The Carnegie Museum of Natural History has launched the Center for World Cultures. This is an effort to leverage the museum's research, exhibits, and public programming to highlight how different cultures, past and present, shape modern-day challenges and issues, and to basically highlight the human experience and its effects on the planet.
"Humans have had an enormous impact on it, both positively and negatively. We can't extricate humans from the natural environment. Since we're at a natural history museum, we want to help people understand how humans are a very important factor in the natural world," said Sandra Olsen, PhD, director of the Center.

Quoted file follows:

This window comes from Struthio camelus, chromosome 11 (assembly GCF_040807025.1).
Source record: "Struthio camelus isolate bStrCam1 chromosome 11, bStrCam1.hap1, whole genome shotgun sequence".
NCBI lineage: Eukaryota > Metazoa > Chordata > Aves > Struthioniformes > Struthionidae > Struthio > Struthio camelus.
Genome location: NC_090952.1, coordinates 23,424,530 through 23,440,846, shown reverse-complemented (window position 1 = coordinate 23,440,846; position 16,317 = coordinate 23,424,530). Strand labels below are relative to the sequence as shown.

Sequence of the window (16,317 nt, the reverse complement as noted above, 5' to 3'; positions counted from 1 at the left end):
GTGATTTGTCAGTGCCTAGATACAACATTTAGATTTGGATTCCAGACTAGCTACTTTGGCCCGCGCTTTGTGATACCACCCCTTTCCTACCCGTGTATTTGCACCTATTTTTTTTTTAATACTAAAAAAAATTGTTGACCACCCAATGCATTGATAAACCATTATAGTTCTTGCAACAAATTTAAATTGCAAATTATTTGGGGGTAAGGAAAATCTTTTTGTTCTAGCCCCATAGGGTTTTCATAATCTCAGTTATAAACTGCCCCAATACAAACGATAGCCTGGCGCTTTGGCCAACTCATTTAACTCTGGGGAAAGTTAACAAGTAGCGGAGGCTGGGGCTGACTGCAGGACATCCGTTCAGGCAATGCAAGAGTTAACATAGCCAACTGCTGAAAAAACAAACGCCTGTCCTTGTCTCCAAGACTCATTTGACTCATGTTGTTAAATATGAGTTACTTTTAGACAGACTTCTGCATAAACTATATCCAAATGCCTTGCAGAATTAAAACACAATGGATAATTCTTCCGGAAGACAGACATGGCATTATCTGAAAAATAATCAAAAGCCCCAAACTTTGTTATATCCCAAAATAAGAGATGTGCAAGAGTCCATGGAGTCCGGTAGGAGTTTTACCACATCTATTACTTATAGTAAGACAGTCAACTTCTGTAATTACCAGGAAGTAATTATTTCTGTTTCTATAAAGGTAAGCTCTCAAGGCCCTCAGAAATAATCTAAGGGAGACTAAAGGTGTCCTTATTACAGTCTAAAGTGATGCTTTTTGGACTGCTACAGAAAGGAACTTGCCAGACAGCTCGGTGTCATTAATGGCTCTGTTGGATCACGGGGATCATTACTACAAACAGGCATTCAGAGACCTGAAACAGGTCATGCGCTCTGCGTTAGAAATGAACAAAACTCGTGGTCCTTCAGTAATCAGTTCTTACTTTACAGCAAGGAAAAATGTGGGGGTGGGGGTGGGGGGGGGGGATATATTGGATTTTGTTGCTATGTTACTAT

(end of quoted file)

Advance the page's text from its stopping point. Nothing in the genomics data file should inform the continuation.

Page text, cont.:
This is the third of five new strategic centers at the museum. In collaboration with the Center for Lifelong Science Learning, the Center for World Cultures will create and implement live demonstrations, performances, and temporary exhibitions that examine timely cultural and social issues.
The center's first project is bringing Read My Pins: The Madeline Albright Collection to Pittsburgh.
"She made statements in her many important meetings with high officials by wearing a particular type of pin that would send a message to those officials about what she hoped to accomplish in that meeting, and she herself will be here," said Olsen.
The exhibit will feature more than 200 pins from the former secretary of state's collection. It will open Monday, December 12, and run through early March.